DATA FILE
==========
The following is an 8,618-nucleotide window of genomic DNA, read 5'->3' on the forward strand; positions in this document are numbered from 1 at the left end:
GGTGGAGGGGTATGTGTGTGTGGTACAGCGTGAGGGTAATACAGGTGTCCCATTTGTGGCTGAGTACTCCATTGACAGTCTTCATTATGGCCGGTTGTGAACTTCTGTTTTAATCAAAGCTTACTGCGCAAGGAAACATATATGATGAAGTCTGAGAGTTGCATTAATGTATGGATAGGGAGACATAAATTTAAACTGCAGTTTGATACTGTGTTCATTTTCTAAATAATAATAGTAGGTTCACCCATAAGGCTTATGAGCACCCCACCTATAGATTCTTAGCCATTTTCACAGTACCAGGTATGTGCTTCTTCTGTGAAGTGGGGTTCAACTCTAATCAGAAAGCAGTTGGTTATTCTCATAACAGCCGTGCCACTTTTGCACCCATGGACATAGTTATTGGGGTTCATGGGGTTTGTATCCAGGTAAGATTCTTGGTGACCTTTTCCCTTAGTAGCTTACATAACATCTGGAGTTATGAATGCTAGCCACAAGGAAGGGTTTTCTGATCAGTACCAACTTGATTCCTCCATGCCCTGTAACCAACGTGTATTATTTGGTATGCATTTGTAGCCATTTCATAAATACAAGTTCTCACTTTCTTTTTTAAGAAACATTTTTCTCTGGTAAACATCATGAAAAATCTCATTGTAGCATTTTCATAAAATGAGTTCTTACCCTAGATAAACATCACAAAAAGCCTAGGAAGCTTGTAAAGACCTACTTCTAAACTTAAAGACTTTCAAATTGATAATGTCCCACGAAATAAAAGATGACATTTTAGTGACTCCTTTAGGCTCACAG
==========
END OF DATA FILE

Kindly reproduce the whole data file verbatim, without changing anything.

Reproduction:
The following is an 8,618-nucleotide window of genomic DNA, read 5'->3' on the forward strand; positions in this document are numbered from 1 at the left end:
GGTGGAGGGGTATGTGTGTGTGGTACAGCGTGAGGGTAATACAGGTGTCCCATTTGTGGCTGAGTACTCCATTGACAGTCTTCATTATGGCCGGTTGTGAACTTCTGTTTTAATCAAAGCTTACTGCGCAAGGAAACATATATGATGAAGTCTGAGAGTTGCATTAATGTATGGATAGGGAGACATAAATTTAAACTGCAGTTTGATACTGTGTTCATTTTCTAAATAATAATAGTAGGTTCACCCATAAGGCTTATGAGCACCCCACCTATAGATTCTTAGCCATTTTCACAGTACCAGGTATGTGCTTCTTCTGTGAAGTGGGGTTCAACTCTAATCAGAAAGCAGTTGGTTATTCTCATAACAGCCGTGCCACTTTTGCACCCATGGACATAGTTATTGGGGTTCATGGGGTTTGTATCCAGGTAAGATTCTTGGTGACCTTTTCCCTTAGTAGCTTACATAACATCTGGAGTTATGAATGCTAGCCACAAGGAAGGGTTTTCTGATCAGTACCAACTTGATTCCTCCATGCCCTGTAACCAACGTGTATTATTTGGTATGCATTTGTAGCCATTTCATAAATACAAGTTCTCACTTTCTTTTTTAAGAAACATTTTTCTCTGGTAAACATCATGAAAAATCTCATTGTAGCATTTTCATAAAATGAGTTCTTACCCTAGATAAACATCACAAAAAGCCTAGGAAGCTTGTAAAGACCTACTTCTAAACTTAAAGACTTTCAAATTGATAATGTCCCACGAAATAAAAGATGACATTTTAGTGACTCCTTTAGGCTCACAG